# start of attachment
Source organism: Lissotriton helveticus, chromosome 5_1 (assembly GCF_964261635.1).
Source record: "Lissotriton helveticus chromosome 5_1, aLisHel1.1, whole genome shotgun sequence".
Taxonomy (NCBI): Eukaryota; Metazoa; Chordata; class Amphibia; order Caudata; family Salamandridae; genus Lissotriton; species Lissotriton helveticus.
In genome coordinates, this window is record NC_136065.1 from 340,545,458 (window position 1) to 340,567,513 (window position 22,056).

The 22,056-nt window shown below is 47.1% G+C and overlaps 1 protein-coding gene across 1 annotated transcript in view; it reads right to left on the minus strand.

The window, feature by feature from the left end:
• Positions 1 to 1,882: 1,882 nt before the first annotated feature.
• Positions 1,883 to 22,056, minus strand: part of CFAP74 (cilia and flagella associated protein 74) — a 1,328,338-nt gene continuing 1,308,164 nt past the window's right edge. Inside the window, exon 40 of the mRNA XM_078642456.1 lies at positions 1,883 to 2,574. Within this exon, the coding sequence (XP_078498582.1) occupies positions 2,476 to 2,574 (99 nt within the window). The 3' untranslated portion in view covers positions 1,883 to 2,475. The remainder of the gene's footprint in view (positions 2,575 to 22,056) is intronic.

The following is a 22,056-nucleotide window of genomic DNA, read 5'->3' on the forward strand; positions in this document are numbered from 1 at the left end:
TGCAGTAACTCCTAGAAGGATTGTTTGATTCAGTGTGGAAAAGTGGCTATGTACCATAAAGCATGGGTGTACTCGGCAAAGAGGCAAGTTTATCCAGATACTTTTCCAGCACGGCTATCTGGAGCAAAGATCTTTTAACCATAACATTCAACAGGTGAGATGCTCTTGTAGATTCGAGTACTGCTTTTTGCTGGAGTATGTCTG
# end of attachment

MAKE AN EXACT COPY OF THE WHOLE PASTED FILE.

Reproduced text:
Source organism: Lissotriton helveticus, chromosome 5_1 (assembly GCF_964261635.1).
Source record: "Lissotriton helveticus chromosome 5_1, aLisHel1.1, whole genome shotgun sequence".
Taxonomy (NCBI): Eukaryota; Metazoa; Chordata; class Amphibia; order Caudata; family Salamandridae; genus Lissotriton; species Lissotriton helveticus.
In genome coordinates, this window is record NC_136065.1 from 340,545,458 (window position 1) to 340,567,513 (window position 22,056).

The 22,056-nt window shown below is 47.1% G+C and overlaps 1 protein-coding gene across 1 annotated transcript in view; it reads right to left on the minus strand.

The window, feature by feature from the left end:
• Positions 1 to 1,882: 1,882 nt before the first annotated feature.
• Positions 1,883 to 22,056, minus strand: part of CFAP74 (cilia and flagella associated protein 74) — a 1,328,338-nt gene continuing 1,308,164 nt past the window's right edge. Inside the window, exon 40 of the mRNA XM_078642456.1 lies at positions 1,883 to 2,574. Within this exon, the coding sequence (XP_078498582.1) occupies positions 2,476 to 2,574 (99 nt within the window). The 3' untranslated portion in view covers positions 1,883 to 2,475. The remainder of the gene's footprint in view (positions 2,575 to 22,056) is intronic.

The following is a 22,056-nucleotide window of genomic DNA, read 5'->3' on the forward strand; positions in this document are numbered from 1 at the left end:
TGCAGTAACTCCTAGAAGGATTGTTTGATTCAGTGTGGAAAAGTGGCTATGTACCATAAAGCATGGGTGTACTCGGCAAAGAGGCAAGTTTATCCAGATACTTTTCCAGCACGGCTATCTGGAGCAAAGATCTTTTAACCATAACATTCAACAGGTGAGATGCTCTTGTAGATTCGAGTACTGCTTTTTGCTGGAGTATGTCTG